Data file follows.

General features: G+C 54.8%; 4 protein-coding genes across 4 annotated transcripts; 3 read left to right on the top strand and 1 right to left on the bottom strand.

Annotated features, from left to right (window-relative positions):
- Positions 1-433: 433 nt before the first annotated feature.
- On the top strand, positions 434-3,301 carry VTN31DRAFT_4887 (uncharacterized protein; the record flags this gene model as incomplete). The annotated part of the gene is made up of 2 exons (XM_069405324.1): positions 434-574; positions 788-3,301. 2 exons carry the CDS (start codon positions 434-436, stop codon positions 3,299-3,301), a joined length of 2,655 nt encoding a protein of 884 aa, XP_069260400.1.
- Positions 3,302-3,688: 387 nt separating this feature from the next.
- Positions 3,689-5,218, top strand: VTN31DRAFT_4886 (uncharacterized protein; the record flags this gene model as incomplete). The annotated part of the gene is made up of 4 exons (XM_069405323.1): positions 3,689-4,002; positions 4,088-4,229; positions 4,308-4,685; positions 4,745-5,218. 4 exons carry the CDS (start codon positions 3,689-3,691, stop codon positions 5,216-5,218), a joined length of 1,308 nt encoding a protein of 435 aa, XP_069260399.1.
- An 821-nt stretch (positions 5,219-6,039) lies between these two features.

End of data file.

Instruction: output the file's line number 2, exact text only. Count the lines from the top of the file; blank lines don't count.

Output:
Annotated features, from left to right (window-relative positions):